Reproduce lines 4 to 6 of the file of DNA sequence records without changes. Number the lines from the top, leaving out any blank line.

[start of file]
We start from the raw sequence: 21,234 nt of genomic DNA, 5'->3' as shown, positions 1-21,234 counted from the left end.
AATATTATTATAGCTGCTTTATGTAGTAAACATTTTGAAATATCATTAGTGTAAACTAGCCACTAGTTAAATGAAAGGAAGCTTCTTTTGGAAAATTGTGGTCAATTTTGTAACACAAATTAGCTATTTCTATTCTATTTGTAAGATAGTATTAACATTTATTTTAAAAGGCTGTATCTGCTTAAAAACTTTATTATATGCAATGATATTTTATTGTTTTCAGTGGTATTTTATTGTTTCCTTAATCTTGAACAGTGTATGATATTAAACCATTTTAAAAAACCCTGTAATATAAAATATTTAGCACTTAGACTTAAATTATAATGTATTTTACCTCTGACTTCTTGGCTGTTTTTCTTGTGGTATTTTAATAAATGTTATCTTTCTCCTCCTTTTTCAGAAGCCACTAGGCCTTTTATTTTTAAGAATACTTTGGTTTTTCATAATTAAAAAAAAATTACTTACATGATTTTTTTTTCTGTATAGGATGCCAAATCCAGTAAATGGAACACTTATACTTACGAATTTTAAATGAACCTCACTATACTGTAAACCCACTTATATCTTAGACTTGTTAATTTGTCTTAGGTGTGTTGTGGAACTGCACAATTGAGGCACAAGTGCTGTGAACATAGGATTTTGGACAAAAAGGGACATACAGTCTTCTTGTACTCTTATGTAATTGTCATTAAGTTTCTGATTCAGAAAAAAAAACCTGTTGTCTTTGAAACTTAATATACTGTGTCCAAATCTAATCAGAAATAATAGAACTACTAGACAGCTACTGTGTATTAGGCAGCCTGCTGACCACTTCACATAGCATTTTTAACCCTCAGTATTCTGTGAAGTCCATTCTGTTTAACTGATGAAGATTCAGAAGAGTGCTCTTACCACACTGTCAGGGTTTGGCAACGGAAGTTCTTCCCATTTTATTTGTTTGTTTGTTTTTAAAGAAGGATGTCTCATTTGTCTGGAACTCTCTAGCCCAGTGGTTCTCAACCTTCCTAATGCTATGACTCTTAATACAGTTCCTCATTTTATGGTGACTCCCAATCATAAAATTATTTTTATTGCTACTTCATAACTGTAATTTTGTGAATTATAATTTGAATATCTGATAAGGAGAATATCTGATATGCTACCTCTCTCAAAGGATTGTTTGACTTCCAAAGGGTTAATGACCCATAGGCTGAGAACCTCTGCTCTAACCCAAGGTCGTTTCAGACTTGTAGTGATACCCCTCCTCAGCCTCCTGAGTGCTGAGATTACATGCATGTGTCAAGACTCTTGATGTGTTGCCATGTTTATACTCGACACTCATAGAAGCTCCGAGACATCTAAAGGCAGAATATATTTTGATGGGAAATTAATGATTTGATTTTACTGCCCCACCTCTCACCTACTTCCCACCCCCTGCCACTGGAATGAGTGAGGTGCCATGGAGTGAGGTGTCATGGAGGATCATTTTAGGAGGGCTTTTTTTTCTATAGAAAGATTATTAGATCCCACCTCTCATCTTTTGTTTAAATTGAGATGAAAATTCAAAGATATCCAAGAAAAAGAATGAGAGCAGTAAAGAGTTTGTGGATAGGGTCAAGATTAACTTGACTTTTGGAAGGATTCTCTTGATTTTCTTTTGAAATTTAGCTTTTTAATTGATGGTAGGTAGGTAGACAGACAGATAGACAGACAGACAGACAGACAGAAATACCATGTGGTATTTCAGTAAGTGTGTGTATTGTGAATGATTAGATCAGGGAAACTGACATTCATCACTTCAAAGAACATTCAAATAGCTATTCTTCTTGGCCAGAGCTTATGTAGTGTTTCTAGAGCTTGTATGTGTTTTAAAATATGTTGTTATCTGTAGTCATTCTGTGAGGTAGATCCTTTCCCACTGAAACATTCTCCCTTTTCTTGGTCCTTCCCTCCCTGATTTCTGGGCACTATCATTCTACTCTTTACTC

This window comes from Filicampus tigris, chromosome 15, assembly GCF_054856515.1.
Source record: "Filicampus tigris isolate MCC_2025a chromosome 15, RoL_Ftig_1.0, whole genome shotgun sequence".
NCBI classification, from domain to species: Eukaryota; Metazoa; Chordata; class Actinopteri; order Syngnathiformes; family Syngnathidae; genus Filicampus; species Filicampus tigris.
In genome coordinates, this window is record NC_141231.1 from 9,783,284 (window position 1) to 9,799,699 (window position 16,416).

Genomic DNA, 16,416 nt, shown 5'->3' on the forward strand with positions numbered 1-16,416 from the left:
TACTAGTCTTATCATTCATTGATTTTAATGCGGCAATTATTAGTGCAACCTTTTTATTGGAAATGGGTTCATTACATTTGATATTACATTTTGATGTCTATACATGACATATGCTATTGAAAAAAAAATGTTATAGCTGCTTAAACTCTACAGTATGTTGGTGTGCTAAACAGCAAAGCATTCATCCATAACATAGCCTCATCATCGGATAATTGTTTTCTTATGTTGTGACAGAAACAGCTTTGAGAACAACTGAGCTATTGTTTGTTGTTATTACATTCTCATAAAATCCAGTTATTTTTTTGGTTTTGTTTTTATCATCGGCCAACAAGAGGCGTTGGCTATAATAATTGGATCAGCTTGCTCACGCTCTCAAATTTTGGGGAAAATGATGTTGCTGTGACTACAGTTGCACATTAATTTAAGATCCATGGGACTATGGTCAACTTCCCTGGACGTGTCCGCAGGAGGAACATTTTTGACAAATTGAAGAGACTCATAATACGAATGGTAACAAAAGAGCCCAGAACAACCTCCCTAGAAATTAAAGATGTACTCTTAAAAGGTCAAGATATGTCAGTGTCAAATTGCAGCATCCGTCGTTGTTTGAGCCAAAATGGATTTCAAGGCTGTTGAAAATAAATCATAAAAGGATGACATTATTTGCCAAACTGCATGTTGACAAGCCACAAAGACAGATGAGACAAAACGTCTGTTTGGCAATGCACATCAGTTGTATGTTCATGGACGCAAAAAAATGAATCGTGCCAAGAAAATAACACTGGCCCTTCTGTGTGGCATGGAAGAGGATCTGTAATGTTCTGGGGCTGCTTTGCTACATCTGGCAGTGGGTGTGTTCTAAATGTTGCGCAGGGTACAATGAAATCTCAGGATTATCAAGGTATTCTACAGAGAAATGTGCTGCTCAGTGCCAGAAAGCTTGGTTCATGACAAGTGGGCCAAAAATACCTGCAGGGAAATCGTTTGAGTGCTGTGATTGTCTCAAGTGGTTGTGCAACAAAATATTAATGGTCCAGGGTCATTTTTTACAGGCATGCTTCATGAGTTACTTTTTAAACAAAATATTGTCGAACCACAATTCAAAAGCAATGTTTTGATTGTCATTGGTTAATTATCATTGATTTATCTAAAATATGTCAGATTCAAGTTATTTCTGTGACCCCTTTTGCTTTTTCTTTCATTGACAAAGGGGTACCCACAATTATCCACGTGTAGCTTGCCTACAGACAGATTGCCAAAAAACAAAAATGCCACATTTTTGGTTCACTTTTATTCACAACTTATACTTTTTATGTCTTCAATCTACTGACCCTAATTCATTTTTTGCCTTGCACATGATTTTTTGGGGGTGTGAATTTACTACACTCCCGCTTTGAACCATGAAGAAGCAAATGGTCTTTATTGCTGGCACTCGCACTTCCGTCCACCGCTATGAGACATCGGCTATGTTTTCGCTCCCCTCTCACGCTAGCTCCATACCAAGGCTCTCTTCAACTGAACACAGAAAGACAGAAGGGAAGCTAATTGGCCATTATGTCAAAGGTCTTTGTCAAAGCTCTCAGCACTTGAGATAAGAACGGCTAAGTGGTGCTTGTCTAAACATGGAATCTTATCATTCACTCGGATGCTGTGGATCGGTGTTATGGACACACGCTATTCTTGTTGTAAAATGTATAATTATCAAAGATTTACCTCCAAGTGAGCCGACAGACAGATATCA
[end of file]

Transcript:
Source record: "Filicampus tigris isolate MCC_2025a chromosome 15, RoL_Ftig_1.0, whole genome shotgun sequence".
NCBI classification, from domain to species: Eukaryota; Metazoa; Chordata; class Actinopteri; order Syngnathiformes; family Syngnathidae; genus Filicampus; species Filicampus tigris.
In genome coordinates, this window is record NC_141231.1 from 9,783,284 (window position 1) to 9,799,699 (window position 16,416).